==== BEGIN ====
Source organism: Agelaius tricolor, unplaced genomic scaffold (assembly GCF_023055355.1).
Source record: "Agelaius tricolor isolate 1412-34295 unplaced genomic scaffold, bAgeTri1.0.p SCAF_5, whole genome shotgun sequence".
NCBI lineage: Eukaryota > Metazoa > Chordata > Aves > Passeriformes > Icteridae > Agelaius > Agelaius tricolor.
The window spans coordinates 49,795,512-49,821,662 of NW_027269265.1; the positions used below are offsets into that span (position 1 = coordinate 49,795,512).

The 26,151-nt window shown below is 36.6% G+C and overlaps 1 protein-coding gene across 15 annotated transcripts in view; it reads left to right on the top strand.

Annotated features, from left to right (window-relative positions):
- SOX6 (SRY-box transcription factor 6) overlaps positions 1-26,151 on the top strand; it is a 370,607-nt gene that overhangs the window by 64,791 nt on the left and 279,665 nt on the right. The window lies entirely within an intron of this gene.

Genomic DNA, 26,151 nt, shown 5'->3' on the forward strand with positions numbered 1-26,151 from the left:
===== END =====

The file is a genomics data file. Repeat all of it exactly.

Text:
Source organism: Agelaius tricolor, unplaced genomic scaffold (assembly GCF_023055355.1).
Source record: "Agelaius tricolor isolate 1412-34295 unplaced genomic scaffold, bAgeTri1.0.p SCAF_5, whole genome shotgun sequence".
NCBI lineage: Eukaryota > Metazoa > Chordata > Aves > Passeriformes > Icteridae > Agelaius > Agelaius tricolor.
The window spans coordinates 49,795,512-49,821,662 of NW_027269265.1; the positions used below are offsets into that span (position 1 = coordinate 49,795,512).

The 26,151-nt window shown below is 36.6% G+C and overlaps 1 protein-coding gene across 15 annotated transcripts in view; it reads left to right on the top strand.

Annotated features, from left to right (window-relative positions):
- SOX6 (SRY-box transcription factor 6) overlaps positions 1-26,151 on the top strand; it is a 370,607-nt gene that overhangs the window by 64,791 nt on the left and 279,665 nt on the right. The window lies entirely within an intron of this gene.

Genomic DNA, 26,151 nt, shown 5'->3' on the forward strand with positions numbered 1-26,151 from the left: